Do you ever drag your feet when approaching a really big project? I am currently doing this. I have three big projects on my plate right now, and for whatever reason, I can’t seem to make any actual progress with them. Am I afraid of failure?

In times like this, I often turn to my friend Rilke, who wrote this to Countess Margot  Sizzo-Noris-Crouy on April 12, 1923:

The person who has not, in a moment of firm resolve, accepted–yes even rejoiced in–what has struck him with terror–he has never taken possession of the full, ineffable power of our existence. He withdraws to the edge; when things play out, he will be neither alive nor dead. We must discover the unity of dread and bliss, two faces of the same divinity (indeed, they reveal themselves as a single face that presents itself differently according to the way in which we see it.)

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Parallel

During March, Marianne R. Petit (website and tumblr) and I collaborated on a project for MCLA’s Museum Studies Class that curates and puts together an exhibit at Gallery 51. We began discussing the work at the end of February, began a collaborative Tumblr page on March 2 and then began to create artist books. Our goal? Completed books by the opening: March 27.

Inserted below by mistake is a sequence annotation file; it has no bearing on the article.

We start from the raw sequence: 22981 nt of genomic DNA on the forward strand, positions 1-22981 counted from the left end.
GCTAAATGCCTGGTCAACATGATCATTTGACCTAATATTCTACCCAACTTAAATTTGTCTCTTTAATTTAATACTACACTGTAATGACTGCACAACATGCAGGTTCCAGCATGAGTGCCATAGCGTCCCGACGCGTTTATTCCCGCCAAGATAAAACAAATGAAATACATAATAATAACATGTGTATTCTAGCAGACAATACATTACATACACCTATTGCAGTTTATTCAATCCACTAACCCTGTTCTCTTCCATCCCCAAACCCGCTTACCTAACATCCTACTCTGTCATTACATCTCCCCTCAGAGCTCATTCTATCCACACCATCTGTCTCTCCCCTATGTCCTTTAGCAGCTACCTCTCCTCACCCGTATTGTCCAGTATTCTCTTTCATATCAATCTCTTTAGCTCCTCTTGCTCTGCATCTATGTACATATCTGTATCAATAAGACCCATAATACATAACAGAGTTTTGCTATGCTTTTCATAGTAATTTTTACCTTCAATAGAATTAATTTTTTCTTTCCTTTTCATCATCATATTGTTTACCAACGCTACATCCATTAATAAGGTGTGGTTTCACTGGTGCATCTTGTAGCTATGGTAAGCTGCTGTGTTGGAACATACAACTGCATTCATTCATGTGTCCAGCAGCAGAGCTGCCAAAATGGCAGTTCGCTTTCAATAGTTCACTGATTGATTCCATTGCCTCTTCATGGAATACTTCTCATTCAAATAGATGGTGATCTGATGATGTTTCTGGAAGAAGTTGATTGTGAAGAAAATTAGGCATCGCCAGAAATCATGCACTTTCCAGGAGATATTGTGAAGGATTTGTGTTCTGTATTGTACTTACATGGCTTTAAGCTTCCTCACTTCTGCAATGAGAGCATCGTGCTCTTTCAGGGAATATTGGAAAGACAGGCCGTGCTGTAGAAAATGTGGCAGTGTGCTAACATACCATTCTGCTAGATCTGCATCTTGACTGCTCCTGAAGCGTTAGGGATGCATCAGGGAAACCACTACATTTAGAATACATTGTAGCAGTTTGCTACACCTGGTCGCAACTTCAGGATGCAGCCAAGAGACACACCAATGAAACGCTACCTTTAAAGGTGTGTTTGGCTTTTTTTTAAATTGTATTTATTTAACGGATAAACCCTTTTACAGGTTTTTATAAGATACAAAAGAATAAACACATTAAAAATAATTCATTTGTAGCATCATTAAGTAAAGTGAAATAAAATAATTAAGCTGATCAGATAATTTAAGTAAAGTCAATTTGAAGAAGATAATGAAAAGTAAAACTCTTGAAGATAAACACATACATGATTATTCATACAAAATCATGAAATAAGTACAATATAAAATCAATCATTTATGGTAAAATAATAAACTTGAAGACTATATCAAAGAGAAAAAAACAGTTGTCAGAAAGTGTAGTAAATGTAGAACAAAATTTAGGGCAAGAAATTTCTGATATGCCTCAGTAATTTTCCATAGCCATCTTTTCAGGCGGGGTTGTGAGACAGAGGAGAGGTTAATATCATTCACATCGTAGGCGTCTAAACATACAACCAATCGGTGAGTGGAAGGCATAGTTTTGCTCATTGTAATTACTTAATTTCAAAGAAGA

The Tumblr page served as our conversation/correspondence. Marianne lives in Shanghai, China, I live in Cheshire, MA, USA. So our collaboration needed to be virtual. We each posted a picture everyday from March 2-27. Each picture was to be in response to something that the other posted. As we began the blog, we also began to craft our own individual artist books. Books that would in the end derive inspiration from the Tumblr page.